Amsterdam – As European government leaders meet online on Friday to discuss EU plans for a coronavirus recovery, new analysis by Greenpeace Netherlands has found that polluting industries are expected to benefit from economic stimulus measures.
Gas and oil companies, airlines, carmakers, and other polluting industries are cashing in thanks to bailouts and other forms of state aid, but also tax relief mechanisms, cuts on excise duties, and changes in regulation, according to the analysis.
Greenpeace calls for the creation of a green recovery watchdog, governed by the European Commission, to ensure national and EU economic packages are in line with the Paris climate agreement and other environmental commitments, and that they protect people’s livelihoods and fundamental rights.
“Politicians have been banging on about the importance of a green and just recovery since the beginning of the pandemic. But they continue to throw public money at toxic industries and weave safety nets that allow polluters to survive. By doing so they are feeding an even bigger climate crisis. Instead, a new European watchdog should ensure every euro is invested in a future-proof economy, with strong environmental and social conditions for polluters like airlines and carmakers, and no public money for gas, oil and coal.”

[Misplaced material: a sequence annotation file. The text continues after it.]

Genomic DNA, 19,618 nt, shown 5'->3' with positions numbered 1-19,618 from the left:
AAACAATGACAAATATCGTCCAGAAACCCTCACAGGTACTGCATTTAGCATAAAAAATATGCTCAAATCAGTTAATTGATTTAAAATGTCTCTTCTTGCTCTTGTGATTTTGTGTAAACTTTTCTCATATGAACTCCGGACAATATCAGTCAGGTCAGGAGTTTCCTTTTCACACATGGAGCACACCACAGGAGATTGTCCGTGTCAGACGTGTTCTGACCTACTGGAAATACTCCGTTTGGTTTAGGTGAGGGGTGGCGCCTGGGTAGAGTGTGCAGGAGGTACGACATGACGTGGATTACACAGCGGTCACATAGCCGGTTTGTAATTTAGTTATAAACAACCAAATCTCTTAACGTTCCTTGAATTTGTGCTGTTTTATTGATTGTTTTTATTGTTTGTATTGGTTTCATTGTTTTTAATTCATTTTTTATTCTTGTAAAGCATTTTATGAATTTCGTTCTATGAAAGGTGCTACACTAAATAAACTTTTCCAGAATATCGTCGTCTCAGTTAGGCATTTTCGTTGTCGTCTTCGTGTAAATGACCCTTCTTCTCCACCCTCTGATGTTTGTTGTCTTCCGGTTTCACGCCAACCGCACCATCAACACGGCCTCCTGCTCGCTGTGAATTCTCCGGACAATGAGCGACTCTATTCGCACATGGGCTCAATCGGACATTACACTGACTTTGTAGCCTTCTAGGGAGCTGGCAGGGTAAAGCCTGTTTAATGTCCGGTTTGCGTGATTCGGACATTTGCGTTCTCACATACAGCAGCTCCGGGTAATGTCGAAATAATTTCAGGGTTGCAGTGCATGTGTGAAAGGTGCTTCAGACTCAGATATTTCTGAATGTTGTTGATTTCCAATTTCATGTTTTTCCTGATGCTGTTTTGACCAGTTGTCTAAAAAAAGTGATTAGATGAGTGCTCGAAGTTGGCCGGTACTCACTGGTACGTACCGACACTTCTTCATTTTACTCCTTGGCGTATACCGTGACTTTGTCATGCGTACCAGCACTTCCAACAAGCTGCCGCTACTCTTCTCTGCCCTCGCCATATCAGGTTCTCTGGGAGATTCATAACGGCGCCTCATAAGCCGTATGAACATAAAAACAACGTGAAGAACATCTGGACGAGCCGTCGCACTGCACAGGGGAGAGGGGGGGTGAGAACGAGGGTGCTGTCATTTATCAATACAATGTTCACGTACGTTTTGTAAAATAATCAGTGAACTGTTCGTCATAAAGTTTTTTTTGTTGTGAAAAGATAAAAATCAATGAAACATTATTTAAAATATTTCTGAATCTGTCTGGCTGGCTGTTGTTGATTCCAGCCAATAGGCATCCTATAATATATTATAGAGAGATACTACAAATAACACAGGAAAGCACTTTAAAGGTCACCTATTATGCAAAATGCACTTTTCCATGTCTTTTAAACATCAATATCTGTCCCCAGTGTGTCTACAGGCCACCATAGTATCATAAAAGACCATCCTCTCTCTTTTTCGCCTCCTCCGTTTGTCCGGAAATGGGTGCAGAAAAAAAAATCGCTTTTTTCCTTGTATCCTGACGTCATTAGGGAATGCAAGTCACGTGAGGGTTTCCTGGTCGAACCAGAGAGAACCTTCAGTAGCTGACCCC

Georgia Whitaker, Greenpeace climate campaigner.
While most of the approximately €4 trillion  in new money for the recovery is expected to go to national state aid schemes, with no meaningful environmental conditions, the analysis also explores a series of less visible measures, which also benefit polluters.
These include taxation, non-tax fiscal support, monetary tools and different kinds of regulatory support. In each of these four categories, Greenpeace found evidence of deliberate or accidental support for fossil fuels and other polluting industries.
Greenpeace has also proposed a checklist of measures that national governments and the EU should follow to encourage a green and just recovery, including:
- strong environmental and social conditions for bailouts,
- exclusion of the fossil fuels sector from subsidised public loans and central banks’ quantitative easing programs,
- protection of environmental regulations,
- transparency for Covid-19 recovery measures.
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 The €4 trillion is made up of €3.4 trillion in earlier recovery packages, and the proposed Next Generation EU instrument, worth €750 billion. This is the equivalent of more than 30% of EU GDP, or over €9,000 per European citizen.
Juha Aromaa – Greenpeace climate communications: +358 50 369 6202, firstname.lastname@example.org
Georgia Whitaker Hughes – Greenpeace climate campaigner: +44 797 136 7184, email@example.com
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